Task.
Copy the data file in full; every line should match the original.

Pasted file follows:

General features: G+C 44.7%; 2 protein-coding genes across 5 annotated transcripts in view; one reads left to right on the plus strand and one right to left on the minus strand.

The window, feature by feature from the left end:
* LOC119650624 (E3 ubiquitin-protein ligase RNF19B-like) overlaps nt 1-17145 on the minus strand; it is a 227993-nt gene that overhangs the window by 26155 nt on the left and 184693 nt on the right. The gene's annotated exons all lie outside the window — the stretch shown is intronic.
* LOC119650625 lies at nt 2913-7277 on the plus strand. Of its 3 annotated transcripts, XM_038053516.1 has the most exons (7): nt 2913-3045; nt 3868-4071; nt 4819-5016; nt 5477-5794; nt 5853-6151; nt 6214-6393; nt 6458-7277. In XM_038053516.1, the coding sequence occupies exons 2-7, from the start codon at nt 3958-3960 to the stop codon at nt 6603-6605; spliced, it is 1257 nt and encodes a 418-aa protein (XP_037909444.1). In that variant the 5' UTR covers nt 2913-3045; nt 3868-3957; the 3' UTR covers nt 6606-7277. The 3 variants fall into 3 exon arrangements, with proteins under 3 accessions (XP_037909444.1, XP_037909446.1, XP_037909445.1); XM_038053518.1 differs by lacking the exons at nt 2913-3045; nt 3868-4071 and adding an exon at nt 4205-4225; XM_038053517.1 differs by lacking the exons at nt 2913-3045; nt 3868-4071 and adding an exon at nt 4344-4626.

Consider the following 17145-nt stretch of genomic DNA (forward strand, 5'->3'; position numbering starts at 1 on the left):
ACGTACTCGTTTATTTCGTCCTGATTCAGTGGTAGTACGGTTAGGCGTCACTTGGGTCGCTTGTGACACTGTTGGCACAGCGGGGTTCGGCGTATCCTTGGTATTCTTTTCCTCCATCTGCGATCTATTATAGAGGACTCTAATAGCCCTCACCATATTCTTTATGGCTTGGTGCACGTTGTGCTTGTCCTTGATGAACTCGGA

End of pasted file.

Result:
General features: G+C 44.7%; 2 protein-coding genes across 5 annotated transcripts in view; one reads left to right on the plus strand and one right to left on the minus strand.

The window, feature by feature from the left end:
* LOC119650624 (E3 ubiquitin-protein ligase RNF19B-like) overlaps nt 1-17145 on the minus strand; it is a 227993-nt gene that overhangs the window by 26155 nt on the left and 184693 nt on the right. The gene's annotated exons all lie outside the window — the stretch shown is intronic.
* LOC119650625 lies at nt 2913-7277 on the plus strand. Of its 3 annotated transcripts, XM_038053516.1 has the most exons (7): nt 2913-3045; nt 3868-4071; nt 4819-5016; nt 5477-5794; nt 5853-6151; nt 6214-6393; nt 6458-7277. In XM_038053516.1, the coding sequence occupies exons 2-7, from the start codon at nt 3958-3960 to the stop codon at nt 6603-6605; spliced, it is 1257 nt and encodes a 418-aa protein (XP_037909444.1). In that variant the 5' UTR covers nt 2913-3045; nt 3868-3957; the 3' UTR covers nt 6606-7277. The 3 variants fall into 3 exon arrangements, with proteins under 3 accessions (XP_037909444.1, XP_037909446.1, XP_037909445.1); XM_038053518.1 differs by lacking the exons at nt 2913-3045; nt 3868-4071 and adding an exon at nt 4205-4225; XM_038053517.1 differs by lacking the exons at nt 2913-3045; nt 3868-4071 and adding an exon at nt 4344-4626.

Consider the following 17145-nt stretch of genomic DNA (forward strand, 5'->3'; position numbering starts at 1 on the left):
ACGTACTCGTTTATTTCGTCCTGATTCAGTGGTAGTACGGTTAGGCGTCACTTGGGTCGCTTGTGACACTGTTGGCACAGCGGGGTTCGGCGTATCCTTGGTATTCTTTTCCTCCATCTGCGATCTATTATAGAGGACTCTAATAGCCCTCACCATATTCTTTATGGCTTGGTGCACGTTGTGCTTGTCCTTGATGAACTCGGA